If you’re at all interested in public education, the full report is worth reading. It’s certainly got its flaws – among them the apparent need to engage readers with contrived student vignettes and an over-abundance of warm-and-fuzzy photographs – but overall it’s a refreshingly honest look at the problems with public education in many of our United States.

And it offers one more thing: a sign that there are some people in public education who are willing to tackle those problems head on. In Connecticut, at least.

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Anonymous Richard Gideon said...

While I'm very glad to read about Connecticut's CAPSS plan, allow me to point out that the party has already started. According to Reason Magazine's Katherine Mangu-Ward (6 July 2011), "Florida, Georgia and Oklahoma have created or expanded tuition tax credit programs. North Carolina and Tennessee eliminated caps on the number of charter schools. Maine passed its first charter law. Colorado created a voucher program in Douglas County that will provide scholarships for private schools. In Utah, lawmakers passed the Statewide Online Education Program, which allows high school students to access course work on the Internet from public or private schools anywhere in the state. School choice proponents may have had their biggest success in Indiana, where Republican Governor Mitch Daniels signed legislation that removes the charter cap, allows all universities to be charter authorizers, and creates a voucher program that enables about half the state's students to attend public or private schools." Andrew Campanella, Vice President of National School Choice Week, calls the current public schools system " adult jobs program.." spoke with Campanella recently, and you may view a short interview at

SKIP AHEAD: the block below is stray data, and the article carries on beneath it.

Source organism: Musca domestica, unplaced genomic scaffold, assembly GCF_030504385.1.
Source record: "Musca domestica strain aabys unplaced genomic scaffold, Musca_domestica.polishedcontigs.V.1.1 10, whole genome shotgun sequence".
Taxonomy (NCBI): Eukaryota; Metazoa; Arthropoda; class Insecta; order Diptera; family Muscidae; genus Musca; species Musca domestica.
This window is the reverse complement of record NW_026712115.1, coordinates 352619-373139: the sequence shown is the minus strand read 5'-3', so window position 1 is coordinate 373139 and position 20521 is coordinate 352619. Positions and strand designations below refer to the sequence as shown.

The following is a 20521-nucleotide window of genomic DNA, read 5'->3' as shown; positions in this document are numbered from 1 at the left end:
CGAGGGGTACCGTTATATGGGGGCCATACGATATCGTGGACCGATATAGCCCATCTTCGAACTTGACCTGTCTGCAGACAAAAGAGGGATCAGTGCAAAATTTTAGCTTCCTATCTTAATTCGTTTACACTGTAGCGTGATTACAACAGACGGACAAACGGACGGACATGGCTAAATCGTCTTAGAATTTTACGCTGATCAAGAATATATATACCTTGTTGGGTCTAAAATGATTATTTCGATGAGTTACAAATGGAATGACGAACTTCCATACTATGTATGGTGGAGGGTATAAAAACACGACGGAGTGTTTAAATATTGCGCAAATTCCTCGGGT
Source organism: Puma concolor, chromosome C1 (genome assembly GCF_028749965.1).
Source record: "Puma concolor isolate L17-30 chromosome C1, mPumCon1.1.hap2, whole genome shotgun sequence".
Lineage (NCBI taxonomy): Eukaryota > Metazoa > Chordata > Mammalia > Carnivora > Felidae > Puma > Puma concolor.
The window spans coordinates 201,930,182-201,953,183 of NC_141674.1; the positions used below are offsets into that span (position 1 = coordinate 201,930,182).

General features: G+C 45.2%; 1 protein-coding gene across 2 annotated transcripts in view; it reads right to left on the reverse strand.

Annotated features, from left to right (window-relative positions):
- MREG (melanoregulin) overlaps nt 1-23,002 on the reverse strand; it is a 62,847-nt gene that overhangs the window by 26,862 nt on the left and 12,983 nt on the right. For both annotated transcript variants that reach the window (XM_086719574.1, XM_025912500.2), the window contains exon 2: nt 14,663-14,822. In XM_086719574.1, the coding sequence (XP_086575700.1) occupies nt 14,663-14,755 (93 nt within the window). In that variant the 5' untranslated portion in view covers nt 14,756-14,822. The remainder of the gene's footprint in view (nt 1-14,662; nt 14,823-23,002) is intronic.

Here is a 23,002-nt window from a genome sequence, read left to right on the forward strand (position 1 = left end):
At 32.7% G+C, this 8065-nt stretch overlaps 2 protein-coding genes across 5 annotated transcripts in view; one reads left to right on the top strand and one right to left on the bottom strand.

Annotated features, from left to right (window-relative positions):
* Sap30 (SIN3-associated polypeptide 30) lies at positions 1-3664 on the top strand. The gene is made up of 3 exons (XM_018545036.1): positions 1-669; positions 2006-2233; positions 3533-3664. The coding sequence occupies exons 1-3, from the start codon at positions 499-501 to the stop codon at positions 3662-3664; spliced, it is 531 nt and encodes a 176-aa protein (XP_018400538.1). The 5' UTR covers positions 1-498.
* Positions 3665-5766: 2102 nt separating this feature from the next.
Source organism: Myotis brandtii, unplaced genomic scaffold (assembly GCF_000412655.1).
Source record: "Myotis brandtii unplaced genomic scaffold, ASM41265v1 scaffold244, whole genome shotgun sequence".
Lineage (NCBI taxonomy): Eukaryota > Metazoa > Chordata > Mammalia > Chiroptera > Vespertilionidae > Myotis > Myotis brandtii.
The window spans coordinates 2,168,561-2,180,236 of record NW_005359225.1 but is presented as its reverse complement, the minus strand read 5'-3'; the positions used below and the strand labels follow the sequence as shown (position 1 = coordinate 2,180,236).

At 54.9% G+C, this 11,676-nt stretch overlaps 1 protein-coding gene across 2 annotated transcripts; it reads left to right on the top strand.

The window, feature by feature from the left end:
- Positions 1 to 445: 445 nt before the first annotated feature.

While Mt. Lebanon schools may not have the kinds of scholastic problems that plague some districts, they do have money issues (as we will all soon find out), and despite what they say their entire system seems to be based on the John Dewey / Edward Bellamy model of education.

A gigantic shift in education is coming; one that will overcome the "government school" mentality of the MLSD - despite expensive new buildings and great athletic fields.

March 10, 2012 6:18 PM  
Anonymous Richard Gideon said...